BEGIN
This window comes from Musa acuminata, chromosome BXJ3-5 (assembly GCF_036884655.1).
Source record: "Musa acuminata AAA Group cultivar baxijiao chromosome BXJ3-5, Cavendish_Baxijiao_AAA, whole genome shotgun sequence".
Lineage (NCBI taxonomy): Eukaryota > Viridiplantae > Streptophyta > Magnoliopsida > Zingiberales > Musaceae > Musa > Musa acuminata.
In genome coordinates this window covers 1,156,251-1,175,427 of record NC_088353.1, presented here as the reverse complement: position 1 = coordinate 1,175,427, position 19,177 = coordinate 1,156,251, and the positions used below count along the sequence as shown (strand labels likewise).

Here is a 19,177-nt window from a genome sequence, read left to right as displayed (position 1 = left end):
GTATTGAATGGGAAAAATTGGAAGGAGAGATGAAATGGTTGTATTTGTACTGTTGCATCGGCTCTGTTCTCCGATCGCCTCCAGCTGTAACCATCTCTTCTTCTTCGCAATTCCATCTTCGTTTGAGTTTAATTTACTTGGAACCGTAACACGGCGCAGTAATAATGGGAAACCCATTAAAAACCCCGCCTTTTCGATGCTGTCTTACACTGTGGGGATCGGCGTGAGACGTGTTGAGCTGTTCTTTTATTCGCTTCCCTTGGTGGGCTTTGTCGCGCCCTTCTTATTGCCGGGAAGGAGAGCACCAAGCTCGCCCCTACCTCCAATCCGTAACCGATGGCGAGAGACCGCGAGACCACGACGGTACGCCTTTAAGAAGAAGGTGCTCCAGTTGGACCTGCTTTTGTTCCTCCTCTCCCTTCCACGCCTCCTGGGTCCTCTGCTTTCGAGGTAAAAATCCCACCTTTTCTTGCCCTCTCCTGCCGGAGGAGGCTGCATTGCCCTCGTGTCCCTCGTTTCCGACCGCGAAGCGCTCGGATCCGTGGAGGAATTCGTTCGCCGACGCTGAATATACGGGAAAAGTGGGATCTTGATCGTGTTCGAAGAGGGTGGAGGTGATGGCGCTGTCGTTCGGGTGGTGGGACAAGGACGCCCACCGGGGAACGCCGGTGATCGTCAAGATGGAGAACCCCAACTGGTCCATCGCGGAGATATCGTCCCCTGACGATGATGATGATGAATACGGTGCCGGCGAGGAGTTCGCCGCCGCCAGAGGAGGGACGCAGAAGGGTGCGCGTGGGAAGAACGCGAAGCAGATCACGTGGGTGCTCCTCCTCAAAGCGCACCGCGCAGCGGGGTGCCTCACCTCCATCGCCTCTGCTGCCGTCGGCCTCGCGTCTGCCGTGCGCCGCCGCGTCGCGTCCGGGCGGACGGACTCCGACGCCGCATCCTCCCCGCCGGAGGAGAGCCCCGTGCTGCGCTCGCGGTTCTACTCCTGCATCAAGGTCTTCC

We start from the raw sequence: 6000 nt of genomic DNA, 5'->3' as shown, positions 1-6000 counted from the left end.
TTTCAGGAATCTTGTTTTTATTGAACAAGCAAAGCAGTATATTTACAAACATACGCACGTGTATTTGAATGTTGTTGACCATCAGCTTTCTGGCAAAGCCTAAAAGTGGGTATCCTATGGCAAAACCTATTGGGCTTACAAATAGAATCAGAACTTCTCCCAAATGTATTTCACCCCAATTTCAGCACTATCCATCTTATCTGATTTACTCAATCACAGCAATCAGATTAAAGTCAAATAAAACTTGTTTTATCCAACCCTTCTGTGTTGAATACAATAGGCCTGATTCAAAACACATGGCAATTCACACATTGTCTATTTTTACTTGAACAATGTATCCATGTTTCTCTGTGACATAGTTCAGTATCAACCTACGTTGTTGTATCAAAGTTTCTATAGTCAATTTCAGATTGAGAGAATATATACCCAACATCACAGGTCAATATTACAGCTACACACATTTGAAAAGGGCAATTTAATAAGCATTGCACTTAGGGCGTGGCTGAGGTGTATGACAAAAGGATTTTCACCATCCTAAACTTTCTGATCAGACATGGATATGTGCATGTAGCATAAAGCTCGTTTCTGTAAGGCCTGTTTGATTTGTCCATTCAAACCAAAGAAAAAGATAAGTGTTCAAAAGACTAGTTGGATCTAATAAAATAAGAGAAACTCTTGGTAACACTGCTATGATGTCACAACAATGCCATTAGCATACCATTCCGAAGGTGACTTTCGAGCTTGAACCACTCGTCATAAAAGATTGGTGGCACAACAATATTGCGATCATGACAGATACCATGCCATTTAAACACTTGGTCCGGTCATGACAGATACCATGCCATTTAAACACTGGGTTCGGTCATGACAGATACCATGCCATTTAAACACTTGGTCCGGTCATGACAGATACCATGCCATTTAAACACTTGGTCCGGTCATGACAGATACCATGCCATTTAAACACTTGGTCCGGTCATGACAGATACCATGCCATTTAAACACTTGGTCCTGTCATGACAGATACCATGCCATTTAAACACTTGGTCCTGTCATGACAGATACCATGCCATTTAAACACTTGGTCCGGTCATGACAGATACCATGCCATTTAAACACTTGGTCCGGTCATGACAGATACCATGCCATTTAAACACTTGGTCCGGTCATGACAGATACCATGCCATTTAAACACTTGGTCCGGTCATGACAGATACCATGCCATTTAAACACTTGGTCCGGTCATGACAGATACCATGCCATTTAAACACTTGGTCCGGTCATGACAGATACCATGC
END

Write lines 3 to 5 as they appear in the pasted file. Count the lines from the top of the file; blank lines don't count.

Lineage (NCBI taxonomy): Eukaryota > Viridiplantae > Streptophyta > Magnoliopsida > Zingiberales > Musaceae > Musa > Musa acuminata.
In genome coordinates this window covers 1,156,251-1,175,427 of record NC_088353.1, presented here as the reverse complement: position 1 = coordinate 1,175,427, position 19,177 = coordinate 1,156,251, and the positions used below count along the sequence as shown (strand labels likewise).

Here is a 19,177-nt window from a genome sequence, read left to right as displayed (position 1 = left end):